[Read more session reports and live updates from the 13th Internet Governance Forum]
The session, moderated by Mr Bill Woodcock, Packet Clearing House, featured discussions on content blocking and filtering and the challenges for Internet growth.
Mr Danko Jevtović, Internet Corporation of Assigned Names and Numbers (ICANN) Board, started the session by saying that content blocking and filtering are a reality today and, in many of the cases explored during the panel, they are a necessity. According to him, the main goals of the session are to discuss technical and operational practices to filter and block content, and to promote best practices for doing so, in a way that does not violate the sustainable development goals (SDGs).
Mr Sumon Ahmed Sabir, Fiber@Home, said that content filtering on the Internet has been used for a long time for safeguarding children, saving man-hours of work, and blocking malicious content, etc. The implementation of content filtering is a challenging issue. There are many different ways to filter, like filtering to a specific destination or blocking an Internet protocol (IP) address. Sabir mentioned that government requests to remove or to take down content are increasing, mainly for national security reasons.
Mr Peter Koch, DENIC, started by explaining that everything in the networks is chopped into small pieces and travels independently. This characteristic poses a challenge to content blocking and filtering. He explained the different methods that can be used to block content. One of these is to block an IP address or an entire range of IPs, and some Internet service providers (ISPs) use blacklists. Another method is to block the resolution of names. It is not possible to translate a domain name in an IP address, which hinders content access because the content continues to exist but it is necessary to know the exact IP address to reach it. Koch ended his participation by saying that it is common to filter and to block content to control the dissemination of fishing websites, malware, and botnets.
Mr Andrew Sullivan, Internet Society, stated that the Internet is seen as one network with a common numbering and naming space, but it is also formed from a lot of different networks. The Internet does not have a central control. Sullivan said that there are some options to block content. One of them is to block a specific point that is often used. According to him, the other possibility is the interception of the traffic, but this is difficult to implement in practice. He talked about transport layer security (TLS) and how it hinders the practice of interception. There is a non technical solution for the problem – the notice and take down system.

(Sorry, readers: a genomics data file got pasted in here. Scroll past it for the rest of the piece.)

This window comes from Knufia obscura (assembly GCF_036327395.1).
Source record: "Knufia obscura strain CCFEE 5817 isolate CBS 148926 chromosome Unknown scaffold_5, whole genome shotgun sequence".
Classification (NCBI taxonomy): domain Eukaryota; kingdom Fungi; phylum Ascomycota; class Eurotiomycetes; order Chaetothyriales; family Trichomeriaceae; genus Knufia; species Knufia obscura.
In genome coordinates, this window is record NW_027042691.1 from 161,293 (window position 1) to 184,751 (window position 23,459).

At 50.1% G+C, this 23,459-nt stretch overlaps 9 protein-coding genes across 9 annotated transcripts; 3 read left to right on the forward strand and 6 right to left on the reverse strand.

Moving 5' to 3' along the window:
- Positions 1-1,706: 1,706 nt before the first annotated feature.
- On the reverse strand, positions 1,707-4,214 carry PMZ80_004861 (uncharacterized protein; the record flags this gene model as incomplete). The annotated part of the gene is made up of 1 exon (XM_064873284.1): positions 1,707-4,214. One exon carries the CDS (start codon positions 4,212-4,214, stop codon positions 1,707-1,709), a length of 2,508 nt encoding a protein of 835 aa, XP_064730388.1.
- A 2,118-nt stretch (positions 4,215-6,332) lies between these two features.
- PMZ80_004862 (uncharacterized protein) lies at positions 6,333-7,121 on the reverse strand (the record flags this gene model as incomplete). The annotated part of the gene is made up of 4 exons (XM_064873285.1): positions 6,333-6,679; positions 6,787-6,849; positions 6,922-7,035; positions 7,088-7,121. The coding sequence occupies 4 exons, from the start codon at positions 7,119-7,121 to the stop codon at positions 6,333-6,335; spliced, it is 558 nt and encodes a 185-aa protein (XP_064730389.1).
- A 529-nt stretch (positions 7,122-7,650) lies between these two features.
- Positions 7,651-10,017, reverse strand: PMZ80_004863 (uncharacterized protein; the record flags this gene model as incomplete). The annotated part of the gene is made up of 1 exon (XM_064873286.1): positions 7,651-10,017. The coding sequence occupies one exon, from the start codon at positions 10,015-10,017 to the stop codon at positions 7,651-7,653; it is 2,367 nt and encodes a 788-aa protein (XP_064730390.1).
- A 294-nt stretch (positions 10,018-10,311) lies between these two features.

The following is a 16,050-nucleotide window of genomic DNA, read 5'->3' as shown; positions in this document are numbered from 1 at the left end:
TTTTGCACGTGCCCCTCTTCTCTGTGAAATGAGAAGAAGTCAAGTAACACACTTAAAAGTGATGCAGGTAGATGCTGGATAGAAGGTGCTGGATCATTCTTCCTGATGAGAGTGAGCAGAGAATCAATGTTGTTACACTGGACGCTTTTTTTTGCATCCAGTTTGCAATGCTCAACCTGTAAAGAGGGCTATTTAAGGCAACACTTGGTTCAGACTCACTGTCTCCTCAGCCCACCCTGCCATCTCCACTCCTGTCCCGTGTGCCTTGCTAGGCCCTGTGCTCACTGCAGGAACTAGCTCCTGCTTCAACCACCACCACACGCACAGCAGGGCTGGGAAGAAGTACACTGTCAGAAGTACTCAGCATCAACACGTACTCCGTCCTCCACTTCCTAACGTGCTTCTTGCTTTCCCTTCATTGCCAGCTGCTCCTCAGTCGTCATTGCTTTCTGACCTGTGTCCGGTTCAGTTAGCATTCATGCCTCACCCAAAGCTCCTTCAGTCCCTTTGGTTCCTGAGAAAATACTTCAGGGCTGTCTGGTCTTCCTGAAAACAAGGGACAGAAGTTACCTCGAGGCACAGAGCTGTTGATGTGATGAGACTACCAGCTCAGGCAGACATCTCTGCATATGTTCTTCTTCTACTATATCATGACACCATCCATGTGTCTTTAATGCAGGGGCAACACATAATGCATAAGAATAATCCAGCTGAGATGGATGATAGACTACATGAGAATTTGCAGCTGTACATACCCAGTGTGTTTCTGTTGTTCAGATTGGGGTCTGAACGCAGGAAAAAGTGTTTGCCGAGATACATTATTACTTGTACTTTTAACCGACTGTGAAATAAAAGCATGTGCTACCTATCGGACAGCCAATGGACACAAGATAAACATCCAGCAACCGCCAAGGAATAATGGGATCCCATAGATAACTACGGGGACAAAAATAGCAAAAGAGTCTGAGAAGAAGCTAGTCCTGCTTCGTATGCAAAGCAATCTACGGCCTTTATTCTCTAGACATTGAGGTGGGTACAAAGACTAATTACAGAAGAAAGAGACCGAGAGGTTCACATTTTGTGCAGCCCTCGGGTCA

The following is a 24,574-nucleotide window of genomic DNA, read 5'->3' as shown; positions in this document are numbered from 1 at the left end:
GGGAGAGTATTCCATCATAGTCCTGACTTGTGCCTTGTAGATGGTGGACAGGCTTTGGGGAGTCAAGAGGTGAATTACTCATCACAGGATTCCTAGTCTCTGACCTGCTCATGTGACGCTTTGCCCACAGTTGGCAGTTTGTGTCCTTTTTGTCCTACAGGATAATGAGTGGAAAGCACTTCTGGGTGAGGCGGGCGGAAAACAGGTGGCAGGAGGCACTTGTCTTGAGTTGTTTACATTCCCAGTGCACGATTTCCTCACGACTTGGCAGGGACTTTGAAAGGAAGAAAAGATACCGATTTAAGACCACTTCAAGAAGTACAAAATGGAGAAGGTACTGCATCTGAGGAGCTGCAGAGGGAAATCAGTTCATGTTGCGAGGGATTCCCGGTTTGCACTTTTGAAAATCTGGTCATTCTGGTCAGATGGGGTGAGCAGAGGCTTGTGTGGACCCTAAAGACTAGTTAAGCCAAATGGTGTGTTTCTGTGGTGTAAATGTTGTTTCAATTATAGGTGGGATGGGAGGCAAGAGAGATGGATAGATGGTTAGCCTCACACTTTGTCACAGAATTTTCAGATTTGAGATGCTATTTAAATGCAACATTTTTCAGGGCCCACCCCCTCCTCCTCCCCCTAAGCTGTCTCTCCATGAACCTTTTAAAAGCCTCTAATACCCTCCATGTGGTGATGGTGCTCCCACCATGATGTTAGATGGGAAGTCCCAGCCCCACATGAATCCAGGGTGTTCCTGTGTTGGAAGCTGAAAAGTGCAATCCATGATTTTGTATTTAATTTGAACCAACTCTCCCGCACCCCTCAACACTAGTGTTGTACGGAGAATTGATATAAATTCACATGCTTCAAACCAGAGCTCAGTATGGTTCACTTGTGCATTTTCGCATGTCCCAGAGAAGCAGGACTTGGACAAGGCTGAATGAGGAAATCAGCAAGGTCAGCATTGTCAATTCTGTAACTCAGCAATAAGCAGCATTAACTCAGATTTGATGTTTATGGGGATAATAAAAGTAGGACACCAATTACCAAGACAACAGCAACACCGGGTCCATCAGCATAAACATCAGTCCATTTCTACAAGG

Mr Sebastian Soriano, Autorité de régulation des communications électroniques et des postes (ARCEP), started by saying that information on the Internet wants to be free. It is not possible to control everything in the network. This an opportunity for content creators, but it can bring possible threats to society. Soriano remembered the Macron speech at the Internet Governance Forum (IGF) when the president said that it is not acceptable to use the Internet to spread fake news, to make cyber attacks, to propagate hate speech, and to not respect copyright. There are two strong principles in France: one is net neutrality and the other is the status of hosting companies and their limited liability. France is studying the possibility of creating a new status of hosting companies for companies that accelerate the growth of content on the Internet, and the pilot will be with Facebook.
In her presentation, Ms Irene Poetanto, CitizenLab, University of Toronto, talked about the research conducted in CitizenLab on content blocking and filtering and how it impacts on freedom of speech on the Internet. She claimed that there is no transparent and accountable process in the business and it is harmful and dangerous for societies and democracies. Automated filters can over block content and cause damage.
Mr Alexander Isavnin, Internet Protection Society, said that Russian federal agencies decide if content is legal or not in the country. The regulations about content blocking are ambiguous and unclear. This can be abused by government as in the case of blocking opposition websites. The rules were created to prevent suicide and terrorist crimes, but there are no statistics to support the idea that they are helping with that. He mentioned the case of the popular video hosting site that was blocked forever in Russia because it infringed the copyright law.
Ms Mariko Kobayashi, Keio University, said that content blocking has three main impacts on the youth. First is an educational impact that comes with an over blocking of content like news. Second the blocking of the flow of information is damaging for the youth because they lose the chance to share their ideas over the Internet. Finally, many young people are entrepreneurs and content blocking impacts in this context. Young people are neutral actors. They can be responsible to connect stakeholders and bring everybody together to discuss this issue.
Ms Sylvia Cadena, APNIC, ended the session by saying that it is important to continue to discuss content blocking and filtering. She highlighted the importance of the session to see the other side of the coin.
By Nathalia Sautchuk Patricio